Four Dry-Cured Deer Hams
When nature generously shares with us its bounty, it’s our responsibility to honor its sacrifice by elevating the meat to the utmost possible height. In the case of deer, it might take the form of creating a venison prosciutto or, for the sake of the sensibilities of our complicated times, dry-cured ham.

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Four Dry-Cured Deer Hams

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As the outside temperature rises, I’m speeding up the process of emptying my Curing Chamber that endures harsh Oklahoma summer in my garage. I still have few weeks before it truly becomes hot; yet, I also have plenty of meat in the Chamber. As Napoleon put it, “If you start to take Vienna, take Vienna!” Hence, my goal is to remove, document, vacuum-seal, and put to the rest in the darkness of refrigerator all meat by the end of June.

Listed here are four hind deer legs. Two of them started their journey on November 17th, two – on November 22nd. All were cured under vacuum until December 23rd and the second set was cold-smoked for two days over pecan. Each of them received a different set of spices.

Deer hams from 11\17/2017:

1)  Initial weight: 4.5kg. Weight at the end:2.2kg

Sea salt: 2.55%; cure #2: 0.25%; dried thai chili: 0.25%; brown sugar: 0.2%; cardamom: 0.03%; some Rebel Yell bourbon.

2)  Initial weight: 4kg: Weight at the end: 1.9kg

Sea salt: 2.55%; cure#2: 0.25%; 0.19% cayenne pepper; 0.03% cloves and the same amount of wasabi pepper; 0.1% onion powder; 2 cinnamon sticks; some Rebel Yell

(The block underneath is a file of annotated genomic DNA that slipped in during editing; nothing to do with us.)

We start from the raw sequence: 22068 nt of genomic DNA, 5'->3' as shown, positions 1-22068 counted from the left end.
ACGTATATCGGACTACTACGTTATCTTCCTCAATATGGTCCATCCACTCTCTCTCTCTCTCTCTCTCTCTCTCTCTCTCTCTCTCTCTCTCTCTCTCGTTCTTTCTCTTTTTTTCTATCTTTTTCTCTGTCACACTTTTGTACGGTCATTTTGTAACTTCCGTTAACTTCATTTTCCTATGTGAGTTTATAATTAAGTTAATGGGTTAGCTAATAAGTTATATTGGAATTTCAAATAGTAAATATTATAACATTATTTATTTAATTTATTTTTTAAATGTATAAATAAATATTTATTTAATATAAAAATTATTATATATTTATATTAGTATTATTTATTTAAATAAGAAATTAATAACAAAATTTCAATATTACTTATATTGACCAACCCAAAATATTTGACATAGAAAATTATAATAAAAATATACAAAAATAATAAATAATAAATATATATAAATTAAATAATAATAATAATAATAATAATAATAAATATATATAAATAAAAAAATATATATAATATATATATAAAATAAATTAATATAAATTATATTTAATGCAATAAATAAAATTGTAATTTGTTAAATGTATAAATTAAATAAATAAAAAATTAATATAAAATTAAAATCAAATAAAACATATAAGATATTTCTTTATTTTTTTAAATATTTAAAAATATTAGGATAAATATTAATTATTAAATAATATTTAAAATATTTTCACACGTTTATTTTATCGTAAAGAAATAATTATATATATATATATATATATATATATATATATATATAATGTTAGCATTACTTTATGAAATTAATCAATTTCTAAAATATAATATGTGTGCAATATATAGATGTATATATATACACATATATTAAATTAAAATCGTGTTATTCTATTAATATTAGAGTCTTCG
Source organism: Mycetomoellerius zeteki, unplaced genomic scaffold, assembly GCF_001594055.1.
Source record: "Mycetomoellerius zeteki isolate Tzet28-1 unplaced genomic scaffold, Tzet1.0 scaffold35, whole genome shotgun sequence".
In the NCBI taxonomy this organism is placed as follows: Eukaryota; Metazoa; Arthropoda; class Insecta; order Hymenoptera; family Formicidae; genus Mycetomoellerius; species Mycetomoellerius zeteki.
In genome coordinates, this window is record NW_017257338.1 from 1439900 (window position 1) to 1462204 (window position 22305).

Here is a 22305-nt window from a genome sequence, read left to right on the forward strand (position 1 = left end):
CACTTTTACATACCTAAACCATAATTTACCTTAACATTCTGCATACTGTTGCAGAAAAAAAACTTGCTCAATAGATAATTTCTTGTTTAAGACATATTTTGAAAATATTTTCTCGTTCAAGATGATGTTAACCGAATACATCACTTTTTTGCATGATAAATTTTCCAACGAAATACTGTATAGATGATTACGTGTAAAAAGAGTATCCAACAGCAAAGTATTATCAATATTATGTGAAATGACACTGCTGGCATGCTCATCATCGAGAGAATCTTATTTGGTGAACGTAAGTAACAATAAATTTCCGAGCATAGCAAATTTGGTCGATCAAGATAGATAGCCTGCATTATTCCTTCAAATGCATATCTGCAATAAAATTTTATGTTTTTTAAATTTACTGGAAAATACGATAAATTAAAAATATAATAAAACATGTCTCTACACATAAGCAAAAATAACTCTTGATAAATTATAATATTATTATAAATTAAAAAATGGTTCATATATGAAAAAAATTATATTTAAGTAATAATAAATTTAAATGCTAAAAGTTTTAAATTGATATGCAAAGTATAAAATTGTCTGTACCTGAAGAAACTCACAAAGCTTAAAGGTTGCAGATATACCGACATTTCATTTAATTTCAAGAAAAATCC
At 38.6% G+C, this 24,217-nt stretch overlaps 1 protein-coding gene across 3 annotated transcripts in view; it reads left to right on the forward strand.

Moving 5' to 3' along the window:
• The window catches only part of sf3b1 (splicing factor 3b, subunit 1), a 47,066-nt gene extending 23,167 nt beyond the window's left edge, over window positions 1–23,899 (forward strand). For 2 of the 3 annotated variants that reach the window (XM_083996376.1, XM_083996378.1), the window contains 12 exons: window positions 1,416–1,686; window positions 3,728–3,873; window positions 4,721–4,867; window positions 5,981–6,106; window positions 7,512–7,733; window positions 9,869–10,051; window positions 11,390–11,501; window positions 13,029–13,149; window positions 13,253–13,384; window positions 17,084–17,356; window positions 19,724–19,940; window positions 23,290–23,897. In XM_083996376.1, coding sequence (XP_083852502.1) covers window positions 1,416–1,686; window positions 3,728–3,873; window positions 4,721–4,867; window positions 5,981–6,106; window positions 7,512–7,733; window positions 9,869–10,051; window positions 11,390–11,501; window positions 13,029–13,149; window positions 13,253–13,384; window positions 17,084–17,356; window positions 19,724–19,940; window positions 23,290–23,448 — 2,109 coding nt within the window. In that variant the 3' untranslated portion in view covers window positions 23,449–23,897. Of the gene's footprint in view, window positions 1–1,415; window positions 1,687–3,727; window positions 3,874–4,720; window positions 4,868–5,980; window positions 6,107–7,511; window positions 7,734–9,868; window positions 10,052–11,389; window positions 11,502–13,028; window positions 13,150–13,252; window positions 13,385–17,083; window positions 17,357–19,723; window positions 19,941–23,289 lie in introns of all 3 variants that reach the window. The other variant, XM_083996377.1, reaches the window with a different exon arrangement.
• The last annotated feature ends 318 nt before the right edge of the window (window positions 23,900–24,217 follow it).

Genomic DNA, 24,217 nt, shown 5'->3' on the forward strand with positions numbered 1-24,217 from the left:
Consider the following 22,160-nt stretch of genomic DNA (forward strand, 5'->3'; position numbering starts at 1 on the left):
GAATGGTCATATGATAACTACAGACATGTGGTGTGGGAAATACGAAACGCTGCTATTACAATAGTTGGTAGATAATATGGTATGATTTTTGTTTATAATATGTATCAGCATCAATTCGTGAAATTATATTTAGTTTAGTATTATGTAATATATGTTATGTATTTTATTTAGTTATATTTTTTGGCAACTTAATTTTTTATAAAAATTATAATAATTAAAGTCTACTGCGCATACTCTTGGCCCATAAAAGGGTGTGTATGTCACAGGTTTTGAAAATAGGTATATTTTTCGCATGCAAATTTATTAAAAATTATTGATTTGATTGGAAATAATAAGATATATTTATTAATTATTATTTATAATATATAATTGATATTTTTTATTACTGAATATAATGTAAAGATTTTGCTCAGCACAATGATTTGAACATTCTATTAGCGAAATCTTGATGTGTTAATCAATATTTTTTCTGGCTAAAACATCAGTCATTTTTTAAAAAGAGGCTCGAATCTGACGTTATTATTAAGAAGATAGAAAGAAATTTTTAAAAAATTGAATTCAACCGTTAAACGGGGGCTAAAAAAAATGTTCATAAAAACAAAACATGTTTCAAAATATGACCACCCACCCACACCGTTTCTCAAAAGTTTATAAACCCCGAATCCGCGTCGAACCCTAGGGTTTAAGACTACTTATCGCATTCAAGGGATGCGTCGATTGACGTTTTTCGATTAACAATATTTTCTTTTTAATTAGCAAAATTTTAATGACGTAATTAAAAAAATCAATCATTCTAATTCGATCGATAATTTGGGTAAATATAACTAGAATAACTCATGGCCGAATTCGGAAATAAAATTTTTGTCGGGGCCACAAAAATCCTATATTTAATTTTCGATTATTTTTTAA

Deer hams from 11\22/2017:

1)Initial weight: 3.7kg. Weight at the end:1.7kg.

Sea salt: 2.55%; cure#2: 0.25%;  garlic powder and BP : each 0.2%; whole cloves: 0.03%; cayenne pepper: 0.5%; some W L Weller’s bourbon.

2)Initial weight: 3.9kg. Weight at the end:2kg.

Sea salt: 2.55%; cure#2: 0.25%; juniper and BP – each 0.2%; cloves: 0.03%; poivre du Sichuan: 0.5%.

All hams were vacuum sealed and kept in the refrigerator with occasional flipping until December 23rd. Then – as stated above. The hams were taken from the Curing Chamber on Jun 8th. I’ve sliced ham #2 from Nov. 22nd lot. It was soft inside with the expected deep burgundy color. Spices are not really noticeable. Taste – typical of a deer ham\prosciutto: earthy, somewhat sweet, deep. As you can notice from the combination of spices on the rest of the hams, I was trying to add to this expected profile some sweet aromatic spiciness through different combinations. The further testing will reveal if I’ve succeeded. As for now, three hams will take fully deserved rest in under vacuum in the refrigerator.

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